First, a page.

From diversity to consensus: The outcomes of NETmundial Initiative´s 1st Coordination Council working Meeting

The first working meeting of the NETmundial Initiative (NMI) took place on March 31st at Stanford University in Palo Alto/California and served to discuss the Initiative's organization, role...

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Christoph Steck /@christophsteck

Director of Public Policy and Internet at Telefónica  

NetMundial 2015The first working meeting of the NETmundial Initiative (NMI) took place on March 31st at Stanford University in Palo Alto/California and served to discuss the Initiative’s organization, role and activities. I was honored to attend it as the European private sector representative in this cross-regional group consisting of 23 global stakeholders from civil society, government, the private sector, technical and academic community, and international entities and governments.

My take-away: It was a good start for the Initiative´s work, especially because the diversity of backgrounds, views and interests represented had an enriching effect on the group. The conversation was open, frank, and focused on coming to consensus rather than stating differences.

This positive tone and collaborative mindset of the group impressed me. It reminded me very much of the spirit of the NMI conference which was hold last year in Sao Paulo/ Brazil, and where despite all different views all participants showed respect and a great will to achieve a consensus: The Sao Paulo Multistakeholder Statement (for more information see our Post here). If this diversity of views, open and collaborative spirit is reflected in how the Initiative carries out its future activities, this could very well prove to be the key to its success.

One of the main questions by stakeholders about NMI has been: What will it do and focus on?

The meeting in Palo Alto found an answer. We agreed a proposal of Terms of Reference (ToR), which is now open for comments to all interested stakeholders and communities until May 1st 2015 on the online platform of the NMI. The final Communique defines it briefly like this: “NMI should be a platform for practical cooperation between all stakeholders in order to address Internet issues and advance the implementation of the NETmundial Principles.”

I believe this is a clearly defined and very important activity: The current global Internet governance environment can profit from a platform that enables stakeholders in an open, transparent and collaborative manner to coordinate, define and finally carry out activities and projects that provide solutions for issues. All of them are identified at existing fora and especially the Internet Governance Forum. By doing this, the Initiative will help strengthening the existing Internet Governance ecosystem and make it more accessible and easier to navigate for stakeholders, governments and any interested institution.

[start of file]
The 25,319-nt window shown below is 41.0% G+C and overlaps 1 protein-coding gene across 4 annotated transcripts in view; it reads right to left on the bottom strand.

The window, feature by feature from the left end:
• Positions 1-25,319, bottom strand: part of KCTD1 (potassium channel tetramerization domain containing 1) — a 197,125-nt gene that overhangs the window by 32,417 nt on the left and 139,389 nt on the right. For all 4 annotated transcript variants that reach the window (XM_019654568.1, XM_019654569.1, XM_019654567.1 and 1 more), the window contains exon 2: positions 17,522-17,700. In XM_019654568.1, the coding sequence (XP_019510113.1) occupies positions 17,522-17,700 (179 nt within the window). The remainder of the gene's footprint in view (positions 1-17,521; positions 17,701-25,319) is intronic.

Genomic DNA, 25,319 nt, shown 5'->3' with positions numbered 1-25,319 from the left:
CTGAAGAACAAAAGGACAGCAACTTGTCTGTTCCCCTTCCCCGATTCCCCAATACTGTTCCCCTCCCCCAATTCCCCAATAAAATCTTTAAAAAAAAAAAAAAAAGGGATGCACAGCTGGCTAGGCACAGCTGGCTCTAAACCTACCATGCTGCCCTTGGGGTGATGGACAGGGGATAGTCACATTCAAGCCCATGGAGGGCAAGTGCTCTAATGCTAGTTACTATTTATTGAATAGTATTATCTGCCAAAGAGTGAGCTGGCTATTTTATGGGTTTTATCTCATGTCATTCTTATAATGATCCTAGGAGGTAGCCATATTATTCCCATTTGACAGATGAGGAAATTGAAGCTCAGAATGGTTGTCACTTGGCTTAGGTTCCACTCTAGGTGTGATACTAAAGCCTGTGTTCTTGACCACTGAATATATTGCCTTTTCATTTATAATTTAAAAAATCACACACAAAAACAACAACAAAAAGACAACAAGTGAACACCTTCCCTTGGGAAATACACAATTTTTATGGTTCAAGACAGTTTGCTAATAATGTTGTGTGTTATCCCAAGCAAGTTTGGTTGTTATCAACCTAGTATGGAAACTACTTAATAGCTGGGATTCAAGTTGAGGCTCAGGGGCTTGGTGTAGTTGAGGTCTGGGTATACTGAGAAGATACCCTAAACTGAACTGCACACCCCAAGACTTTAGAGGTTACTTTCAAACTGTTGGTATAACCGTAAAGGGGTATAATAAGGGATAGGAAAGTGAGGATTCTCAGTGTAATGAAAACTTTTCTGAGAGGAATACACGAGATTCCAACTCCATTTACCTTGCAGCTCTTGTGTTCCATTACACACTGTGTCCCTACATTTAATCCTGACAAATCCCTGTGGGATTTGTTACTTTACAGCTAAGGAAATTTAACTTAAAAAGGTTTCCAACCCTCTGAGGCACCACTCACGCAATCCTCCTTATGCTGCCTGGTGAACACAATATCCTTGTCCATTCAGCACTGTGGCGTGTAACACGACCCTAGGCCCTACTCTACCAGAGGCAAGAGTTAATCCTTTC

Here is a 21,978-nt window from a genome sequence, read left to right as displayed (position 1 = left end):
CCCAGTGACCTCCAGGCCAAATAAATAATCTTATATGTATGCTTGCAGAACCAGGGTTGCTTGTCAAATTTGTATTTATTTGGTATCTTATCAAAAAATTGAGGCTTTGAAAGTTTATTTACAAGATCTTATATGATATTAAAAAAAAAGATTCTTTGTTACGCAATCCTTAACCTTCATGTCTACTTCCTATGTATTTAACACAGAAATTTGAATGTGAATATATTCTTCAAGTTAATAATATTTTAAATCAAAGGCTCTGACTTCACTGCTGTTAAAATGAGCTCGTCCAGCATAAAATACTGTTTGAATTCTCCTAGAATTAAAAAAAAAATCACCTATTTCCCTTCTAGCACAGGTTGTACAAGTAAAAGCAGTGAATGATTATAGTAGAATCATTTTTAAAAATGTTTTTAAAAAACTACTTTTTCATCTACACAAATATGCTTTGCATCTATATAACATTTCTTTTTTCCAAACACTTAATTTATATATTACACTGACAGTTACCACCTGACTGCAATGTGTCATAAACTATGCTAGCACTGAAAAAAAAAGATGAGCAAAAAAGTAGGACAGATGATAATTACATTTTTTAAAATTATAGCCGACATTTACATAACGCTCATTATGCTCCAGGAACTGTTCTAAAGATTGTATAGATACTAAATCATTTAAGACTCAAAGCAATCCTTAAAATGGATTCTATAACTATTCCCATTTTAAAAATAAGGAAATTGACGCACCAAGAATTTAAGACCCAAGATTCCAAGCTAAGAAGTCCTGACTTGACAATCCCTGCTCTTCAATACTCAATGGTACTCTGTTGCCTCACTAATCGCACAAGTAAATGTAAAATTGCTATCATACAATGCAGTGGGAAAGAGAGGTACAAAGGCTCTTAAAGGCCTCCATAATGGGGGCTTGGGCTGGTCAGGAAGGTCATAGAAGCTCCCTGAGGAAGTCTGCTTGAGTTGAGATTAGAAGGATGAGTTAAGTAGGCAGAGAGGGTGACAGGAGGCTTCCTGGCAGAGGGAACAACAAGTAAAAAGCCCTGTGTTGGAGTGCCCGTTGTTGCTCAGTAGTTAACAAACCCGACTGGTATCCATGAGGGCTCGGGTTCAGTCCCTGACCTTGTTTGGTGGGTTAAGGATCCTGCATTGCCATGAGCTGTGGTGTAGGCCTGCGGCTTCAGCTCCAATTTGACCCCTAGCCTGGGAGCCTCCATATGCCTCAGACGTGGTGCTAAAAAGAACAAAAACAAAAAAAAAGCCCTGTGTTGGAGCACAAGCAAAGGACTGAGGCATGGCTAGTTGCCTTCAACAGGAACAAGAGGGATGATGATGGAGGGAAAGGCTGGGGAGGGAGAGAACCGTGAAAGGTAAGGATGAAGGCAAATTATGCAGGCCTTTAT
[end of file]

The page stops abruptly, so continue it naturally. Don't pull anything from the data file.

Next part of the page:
During the meeting, we had also the chance to preview and get first-hand information on some of the various project proposals, which had been already submitted through the NMI webpage by the community: A prototype for a NETmundial Solutions Map, the Internet & Jurisdiction Project, and the Deliberative Poll on Internet Governance. I will here not go into details on these projects but thought that especially the NETmundial Solutions Map prototype showed in a very practical way how collaboration and information sharing around Internet Governance issues can greatly be improved by crowd sourced, community effort. Such practical solution could help greatly in improving the transparency, accessibility and finally acceptance by all for multistakeholder-governed Internet Governance processes.

All related information on the meeting has been made available online, guided by the conviction of the Coordination Council of NMI to be fully transparent: the meeting was streamed live, the slide deck and chat transcript of the meeting can be downloaded and its video recording is already online (part 1 and part 2). Also, the NETmundial Initiative draft Terms of Reference can be accessed in English, Spanish and five additional languages.

If you are interested in Internet Governance, have a look at these Terms of Reference and give your views through the online platform.

The members of the Coordination Council in its first meeting send a strong signal to their communities: We want to make NMI an open, inclusive and collaborative platform, which fosters multistakeholder, collaborative Internet Governance. Anyone who is interested is welcome to participate and share his or her views by visiting

So, make your voice heard and get engaged!


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